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Ben Carson's Own Adviser Contradicts Him: Mannatech Question “Absolutely” Fair

Ben Carson's business manager, Armstrong Williams, says questions about Mannatech are "absolutely" fair after Carson himself called question "very unfair."

Posted on October 29, 2015, at 6:32 p.m. ET

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Just minutes after Republican presidential candidate Ben Carson called questions about his ties to a controversial nutritional supplement company "totally unfair," his longtime business manager and confidant said the exact opposite -- that such questions were "absolutely" fair and not "gotcha" questions.

During Wednesday's CNBC debate, Carson was asked about his 10-year relationship with Mannatech, a nutritional supplements company that paid $7 million to settle a deceptive marketing lawsuit in Texas. Carson, who appeared in promotional videos for Mannatech's products, said the idea he had any involvement with the company was "total propaganda."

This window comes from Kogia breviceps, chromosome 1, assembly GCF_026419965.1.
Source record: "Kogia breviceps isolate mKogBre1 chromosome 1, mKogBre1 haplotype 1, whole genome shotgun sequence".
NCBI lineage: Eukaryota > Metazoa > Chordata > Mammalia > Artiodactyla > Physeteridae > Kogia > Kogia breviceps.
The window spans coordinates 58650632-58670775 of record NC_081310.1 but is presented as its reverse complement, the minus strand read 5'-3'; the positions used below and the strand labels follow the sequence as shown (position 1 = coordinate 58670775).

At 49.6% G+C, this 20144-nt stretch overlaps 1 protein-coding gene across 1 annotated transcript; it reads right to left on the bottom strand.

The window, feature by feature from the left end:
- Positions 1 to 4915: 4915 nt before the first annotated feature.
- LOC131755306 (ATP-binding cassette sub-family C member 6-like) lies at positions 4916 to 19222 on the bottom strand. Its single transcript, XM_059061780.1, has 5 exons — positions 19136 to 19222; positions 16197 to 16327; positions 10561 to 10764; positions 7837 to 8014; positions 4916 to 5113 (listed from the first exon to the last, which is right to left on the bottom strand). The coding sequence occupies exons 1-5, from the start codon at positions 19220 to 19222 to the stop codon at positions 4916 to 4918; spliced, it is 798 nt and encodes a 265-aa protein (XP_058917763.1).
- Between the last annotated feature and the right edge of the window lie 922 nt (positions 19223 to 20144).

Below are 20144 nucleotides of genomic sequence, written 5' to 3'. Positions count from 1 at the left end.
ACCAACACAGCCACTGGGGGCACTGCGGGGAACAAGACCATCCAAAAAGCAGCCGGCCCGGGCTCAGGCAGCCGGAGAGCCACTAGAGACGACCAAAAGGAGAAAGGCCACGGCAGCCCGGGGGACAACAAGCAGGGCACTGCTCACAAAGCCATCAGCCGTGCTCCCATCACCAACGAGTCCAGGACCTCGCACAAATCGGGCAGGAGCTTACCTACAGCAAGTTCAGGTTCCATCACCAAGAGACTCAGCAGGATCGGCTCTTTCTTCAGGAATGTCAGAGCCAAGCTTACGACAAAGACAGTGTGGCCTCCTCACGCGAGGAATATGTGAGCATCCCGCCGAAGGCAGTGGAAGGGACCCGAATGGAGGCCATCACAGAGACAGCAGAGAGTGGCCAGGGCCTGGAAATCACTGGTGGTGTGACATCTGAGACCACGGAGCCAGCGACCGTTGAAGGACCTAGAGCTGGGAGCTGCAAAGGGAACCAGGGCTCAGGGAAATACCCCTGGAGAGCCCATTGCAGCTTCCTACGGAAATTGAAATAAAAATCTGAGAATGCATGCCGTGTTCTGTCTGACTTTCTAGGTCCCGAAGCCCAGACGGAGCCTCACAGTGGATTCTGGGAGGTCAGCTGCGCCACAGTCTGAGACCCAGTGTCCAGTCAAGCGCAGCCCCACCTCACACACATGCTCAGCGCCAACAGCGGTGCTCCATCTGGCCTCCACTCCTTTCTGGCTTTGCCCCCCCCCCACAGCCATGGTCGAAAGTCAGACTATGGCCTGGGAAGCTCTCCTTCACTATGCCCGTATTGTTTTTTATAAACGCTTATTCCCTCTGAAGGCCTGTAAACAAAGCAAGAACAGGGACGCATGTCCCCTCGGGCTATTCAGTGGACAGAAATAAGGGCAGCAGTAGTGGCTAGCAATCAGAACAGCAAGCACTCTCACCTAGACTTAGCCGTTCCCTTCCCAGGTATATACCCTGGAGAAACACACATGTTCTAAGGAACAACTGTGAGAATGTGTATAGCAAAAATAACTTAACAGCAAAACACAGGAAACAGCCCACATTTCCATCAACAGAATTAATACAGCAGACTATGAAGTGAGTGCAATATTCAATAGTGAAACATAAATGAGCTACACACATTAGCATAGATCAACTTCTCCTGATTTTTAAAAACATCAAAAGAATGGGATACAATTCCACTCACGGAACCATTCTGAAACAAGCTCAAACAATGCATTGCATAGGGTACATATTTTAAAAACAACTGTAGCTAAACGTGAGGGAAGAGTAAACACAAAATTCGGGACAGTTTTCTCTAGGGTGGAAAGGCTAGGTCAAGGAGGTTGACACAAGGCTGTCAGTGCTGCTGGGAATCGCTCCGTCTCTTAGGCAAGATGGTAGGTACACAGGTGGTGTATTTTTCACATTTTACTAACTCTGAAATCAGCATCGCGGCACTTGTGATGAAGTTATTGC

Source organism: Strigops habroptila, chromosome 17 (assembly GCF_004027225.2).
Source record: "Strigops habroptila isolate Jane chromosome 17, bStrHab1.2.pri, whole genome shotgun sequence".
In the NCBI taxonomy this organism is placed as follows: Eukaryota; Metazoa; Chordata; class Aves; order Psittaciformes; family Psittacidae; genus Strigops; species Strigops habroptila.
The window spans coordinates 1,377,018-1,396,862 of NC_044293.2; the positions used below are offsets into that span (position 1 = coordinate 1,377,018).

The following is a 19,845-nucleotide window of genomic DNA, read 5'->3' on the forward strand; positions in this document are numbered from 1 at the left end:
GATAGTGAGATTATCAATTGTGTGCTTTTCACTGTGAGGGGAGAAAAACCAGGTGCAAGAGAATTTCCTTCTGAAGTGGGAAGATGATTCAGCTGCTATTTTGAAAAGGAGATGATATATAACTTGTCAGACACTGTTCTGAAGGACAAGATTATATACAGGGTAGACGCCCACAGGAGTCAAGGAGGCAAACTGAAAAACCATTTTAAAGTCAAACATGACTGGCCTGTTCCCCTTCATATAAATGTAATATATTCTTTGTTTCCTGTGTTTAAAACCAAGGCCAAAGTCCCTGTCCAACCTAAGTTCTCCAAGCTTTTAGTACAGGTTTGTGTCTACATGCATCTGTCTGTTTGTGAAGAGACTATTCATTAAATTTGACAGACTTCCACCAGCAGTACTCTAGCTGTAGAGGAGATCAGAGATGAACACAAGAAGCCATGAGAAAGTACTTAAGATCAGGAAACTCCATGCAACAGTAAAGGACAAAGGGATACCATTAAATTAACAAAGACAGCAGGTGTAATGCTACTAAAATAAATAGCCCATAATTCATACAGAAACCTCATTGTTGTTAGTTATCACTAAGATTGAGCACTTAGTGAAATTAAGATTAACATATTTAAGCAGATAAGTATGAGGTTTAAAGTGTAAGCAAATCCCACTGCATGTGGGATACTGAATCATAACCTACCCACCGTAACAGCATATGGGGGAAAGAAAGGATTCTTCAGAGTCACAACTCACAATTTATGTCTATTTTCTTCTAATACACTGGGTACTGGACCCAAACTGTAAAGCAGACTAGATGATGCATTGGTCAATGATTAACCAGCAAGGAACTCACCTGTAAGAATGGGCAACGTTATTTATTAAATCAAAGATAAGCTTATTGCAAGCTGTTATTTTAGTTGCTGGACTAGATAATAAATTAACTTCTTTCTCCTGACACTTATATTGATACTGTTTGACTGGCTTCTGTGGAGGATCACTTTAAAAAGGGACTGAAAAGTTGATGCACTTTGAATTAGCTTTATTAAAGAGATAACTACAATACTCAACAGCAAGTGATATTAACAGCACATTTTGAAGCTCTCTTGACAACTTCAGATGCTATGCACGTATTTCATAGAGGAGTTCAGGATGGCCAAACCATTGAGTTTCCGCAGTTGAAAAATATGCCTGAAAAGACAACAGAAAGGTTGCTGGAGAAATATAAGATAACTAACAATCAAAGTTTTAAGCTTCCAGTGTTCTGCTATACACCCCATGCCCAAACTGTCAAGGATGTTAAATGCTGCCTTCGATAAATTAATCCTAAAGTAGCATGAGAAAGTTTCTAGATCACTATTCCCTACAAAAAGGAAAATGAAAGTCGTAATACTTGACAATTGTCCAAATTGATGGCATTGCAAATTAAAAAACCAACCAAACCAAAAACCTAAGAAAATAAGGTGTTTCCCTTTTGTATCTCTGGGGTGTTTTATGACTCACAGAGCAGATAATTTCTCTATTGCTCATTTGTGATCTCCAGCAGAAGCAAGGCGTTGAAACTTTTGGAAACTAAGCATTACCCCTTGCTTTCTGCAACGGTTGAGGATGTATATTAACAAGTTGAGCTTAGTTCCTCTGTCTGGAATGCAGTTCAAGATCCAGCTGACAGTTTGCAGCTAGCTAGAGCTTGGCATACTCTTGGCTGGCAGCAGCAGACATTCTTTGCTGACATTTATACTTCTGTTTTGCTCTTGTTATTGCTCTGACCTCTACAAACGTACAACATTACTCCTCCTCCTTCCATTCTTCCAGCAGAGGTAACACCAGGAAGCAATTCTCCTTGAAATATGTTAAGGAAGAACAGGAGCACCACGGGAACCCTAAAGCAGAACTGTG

In an interview Thursday with NewsMaxTV's Steve Malzberg Show, Carson said of the question, "That was very unfair, I think I made that clear." Earlier in the interview Carson said the CNBC questioners made the debate "a gotcha interview" and a "gotcha debate." Carson said he gave the debate, "the lowest mark you can give it."

Just minutes after his interview with NewsMaxTV was posted, however, Carson's longtime business manager, spokesman, and confidant, Armstrong Williams, declared on CNN's The Lead that the question was not a gotcha question and was "absolutely" fair.

"I actually negotiated the contract as his business manager," Williams said of Mannatech. Williams said Carson went to Arizona and was supposed to read a script for Mannatech but felt uncomfortable doing so. Carson gave a speech booked by his speaking agency but decided to end any relationship after that.

"He said, 'I'm not gonna say this. I'm not comfortable with this.' He said, 'I don't believe this," Williams said.

After the speech, Williams said, Carson made it clear to him he needed to get him out of any contract they had.

Here's Williams on CNN:

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A BuzzFeed News investigation, in partnership with the International Consortium of Investigative Journalists, based on thousands of documents the government didn't want you to see.

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